At the risk of profound understatement, it’s been a difficult 2011 in the state of Arizona. Jared Loughner’s shooting spree that grievously injured Representative Gabrielle Giffords and killed six, including 9-year old Christina Green, was a national horror. The killings also focused global attention on Arizona’s toxic political culture. Gun-toting nativists, white supremacist state senators, anti-immigrant laws like the infamous SB 1070, and Governor Jan Brewer’s tall tales about “headless bodies” on the Arizona/Mexico border turned the state into a national punchline. After Loughner’s rampage, the punchline became a cautionary tale, and everyone from Governor Brewer to Barack Obama called on the political fire-breathers to give it a rest.
Unfortunately, Arizona State Senator Russell Pearce didn’t get the memo. Pearce, a man chummy with those who consider swastikas to be fashion accessories, returned this year with new legislation that would peel the paint off the Statue of Liberty. Pearce has proposed SB 1611, which among other things would force schools to report students who cannot produce documents verifying their US citizenship or legal residence. School adminstrators that refuse would be subject to prosecution. It’s a law that would compel teachers and principals to become de facto INS agents. It’s also a law that would be a brazen challenge to the US Constitution, which protects the right of every child to attend a public school.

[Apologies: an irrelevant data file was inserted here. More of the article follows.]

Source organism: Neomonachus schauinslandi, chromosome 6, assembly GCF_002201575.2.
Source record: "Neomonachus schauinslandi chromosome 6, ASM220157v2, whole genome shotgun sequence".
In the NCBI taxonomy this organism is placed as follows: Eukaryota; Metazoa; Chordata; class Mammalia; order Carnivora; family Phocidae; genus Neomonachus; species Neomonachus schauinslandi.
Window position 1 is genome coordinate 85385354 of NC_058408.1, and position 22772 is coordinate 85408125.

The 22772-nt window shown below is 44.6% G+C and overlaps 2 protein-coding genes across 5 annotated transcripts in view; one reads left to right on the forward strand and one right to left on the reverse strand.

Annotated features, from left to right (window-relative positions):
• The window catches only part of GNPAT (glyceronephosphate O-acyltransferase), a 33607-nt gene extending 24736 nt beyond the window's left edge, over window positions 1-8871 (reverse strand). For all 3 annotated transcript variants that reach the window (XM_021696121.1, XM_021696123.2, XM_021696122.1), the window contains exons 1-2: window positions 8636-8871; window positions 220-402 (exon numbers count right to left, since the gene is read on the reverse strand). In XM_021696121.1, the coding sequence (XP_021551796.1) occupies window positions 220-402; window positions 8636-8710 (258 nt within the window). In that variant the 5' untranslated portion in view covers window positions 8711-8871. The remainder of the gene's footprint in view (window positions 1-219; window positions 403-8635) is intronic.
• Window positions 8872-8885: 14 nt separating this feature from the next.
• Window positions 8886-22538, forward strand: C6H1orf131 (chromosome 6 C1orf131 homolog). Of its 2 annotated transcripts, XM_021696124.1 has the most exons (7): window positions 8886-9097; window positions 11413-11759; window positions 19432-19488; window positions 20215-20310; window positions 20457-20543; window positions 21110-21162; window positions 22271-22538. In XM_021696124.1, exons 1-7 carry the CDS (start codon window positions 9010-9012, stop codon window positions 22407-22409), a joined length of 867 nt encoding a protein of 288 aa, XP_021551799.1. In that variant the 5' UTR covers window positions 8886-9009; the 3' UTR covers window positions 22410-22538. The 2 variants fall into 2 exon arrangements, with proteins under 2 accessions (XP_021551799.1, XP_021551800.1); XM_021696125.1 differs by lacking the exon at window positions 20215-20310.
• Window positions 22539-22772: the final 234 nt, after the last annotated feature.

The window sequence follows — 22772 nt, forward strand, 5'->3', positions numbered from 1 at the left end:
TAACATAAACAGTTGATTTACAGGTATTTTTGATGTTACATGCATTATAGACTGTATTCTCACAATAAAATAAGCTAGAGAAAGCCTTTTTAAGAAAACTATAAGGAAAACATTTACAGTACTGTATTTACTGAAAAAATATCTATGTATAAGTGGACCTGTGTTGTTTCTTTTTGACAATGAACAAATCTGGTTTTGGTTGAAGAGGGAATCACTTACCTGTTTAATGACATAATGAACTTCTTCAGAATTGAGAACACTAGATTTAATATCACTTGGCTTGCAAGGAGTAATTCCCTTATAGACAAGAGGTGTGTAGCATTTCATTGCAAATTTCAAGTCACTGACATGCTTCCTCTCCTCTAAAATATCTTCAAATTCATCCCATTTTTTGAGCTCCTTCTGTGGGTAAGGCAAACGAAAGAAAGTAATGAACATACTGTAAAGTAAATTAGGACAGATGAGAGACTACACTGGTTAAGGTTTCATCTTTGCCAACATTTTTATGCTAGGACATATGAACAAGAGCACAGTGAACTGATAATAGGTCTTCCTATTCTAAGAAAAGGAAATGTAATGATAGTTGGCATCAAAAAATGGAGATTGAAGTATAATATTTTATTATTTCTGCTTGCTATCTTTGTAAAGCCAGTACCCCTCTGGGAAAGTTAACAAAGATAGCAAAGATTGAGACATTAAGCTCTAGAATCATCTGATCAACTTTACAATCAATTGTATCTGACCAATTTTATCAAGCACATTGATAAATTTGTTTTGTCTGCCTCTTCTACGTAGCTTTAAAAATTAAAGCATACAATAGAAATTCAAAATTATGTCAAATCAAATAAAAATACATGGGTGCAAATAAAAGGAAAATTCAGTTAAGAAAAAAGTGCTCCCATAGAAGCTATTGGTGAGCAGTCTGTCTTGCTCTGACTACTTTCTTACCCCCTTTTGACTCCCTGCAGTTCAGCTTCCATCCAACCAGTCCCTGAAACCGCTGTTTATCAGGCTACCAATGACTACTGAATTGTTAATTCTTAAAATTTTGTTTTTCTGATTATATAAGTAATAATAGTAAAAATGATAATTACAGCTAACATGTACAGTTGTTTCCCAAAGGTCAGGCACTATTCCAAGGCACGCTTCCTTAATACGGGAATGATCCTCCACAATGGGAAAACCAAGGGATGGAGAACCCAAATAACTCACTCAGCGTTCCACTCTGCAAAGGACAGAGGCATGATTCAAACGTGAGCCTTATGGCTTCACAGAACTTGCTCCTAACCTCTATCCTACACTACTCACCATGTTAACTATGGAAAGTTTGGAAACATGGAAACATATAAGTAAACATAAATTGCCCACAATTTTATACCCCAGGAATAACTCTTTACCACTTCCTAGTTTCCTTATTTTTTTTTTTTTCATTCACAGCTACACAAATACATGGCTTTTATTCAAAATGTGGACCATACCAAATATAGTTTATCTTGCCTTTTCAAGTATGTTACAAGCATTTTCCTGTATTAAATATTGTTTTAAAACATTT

Gabriel Chin, a University of Arizona Law professor said, “This is all aiming for Supreme Court test cases by doing something that is over the constitutional line. It’s really alarming and astonishing that they would deliberately violate the Constitution in this way.” Last Friday, there were walkouts at eight Phoenix area high schools, as students joined together to march on the state house and protest Pearce’s bill.
As the primordial ooze of Arizona’s politics comes to a boil yet again, the question must be posed anew to Major League Commissioner Bud Selig: Will the 2011 All-Star Game go ahead as planned in the state of Arizona? Will Selig ignore the latest from Russell Pearce, along with the thousands of petitioners, protesters and players, and reward a state with aspirations of apartheid with the Midsummer Classic?
By last year, Selig offered his position in a statement as bizarre as it was obtuse. Pressured for an answer, he said, “Apparently all the people around and in minority communities think we’re doing OK. That’s the issue, and that’s the answer. I told the clubs today: ‘Be proud of what we’ve done.’ They are. We should. And that’s our answer. We control our own fate, and we’ve done very well.” No one is quite sure what this means, but the answer was still clear. Yes, as of last summer, he would be ignoring all concerns and the game would be played as planned in Arizona.